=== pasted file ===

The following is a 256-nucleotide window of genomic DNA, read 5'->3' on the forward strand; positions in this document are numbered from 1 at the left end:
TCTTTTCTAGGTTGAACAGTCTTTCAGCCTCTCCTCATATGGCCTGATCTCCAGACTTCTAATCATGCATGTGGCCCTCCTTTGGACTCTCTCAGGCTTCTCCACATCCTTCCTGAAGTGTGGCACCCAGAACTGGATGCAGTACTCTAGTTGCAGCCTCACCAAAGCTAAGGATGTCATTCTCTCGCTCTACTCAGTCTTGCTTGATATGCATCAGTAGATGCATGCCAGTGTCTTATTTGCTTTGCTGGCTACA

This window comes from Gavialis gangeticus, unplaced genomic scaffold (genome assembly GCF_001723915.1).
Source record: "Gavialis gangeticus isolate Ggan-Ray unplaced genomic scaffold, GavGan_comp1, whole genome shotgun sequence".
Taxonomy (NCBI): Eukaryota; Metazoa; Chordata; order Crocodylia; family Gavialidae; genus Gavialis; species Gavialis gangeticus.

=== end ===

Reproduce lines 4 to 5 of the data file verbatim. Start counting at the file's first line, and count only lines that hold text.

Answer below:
Source record: "Gavialis gangeticus isolate Ggan-Ray unplaced genomic scaffold, GavGan_comp1, whole genome shotgun sequence".
Taxonomy (NCBI): Eukaryota; Metazoa; Chordata; order Crocodylia; family Gavialidae; genus Gavialis; species Gavialis gangeticus.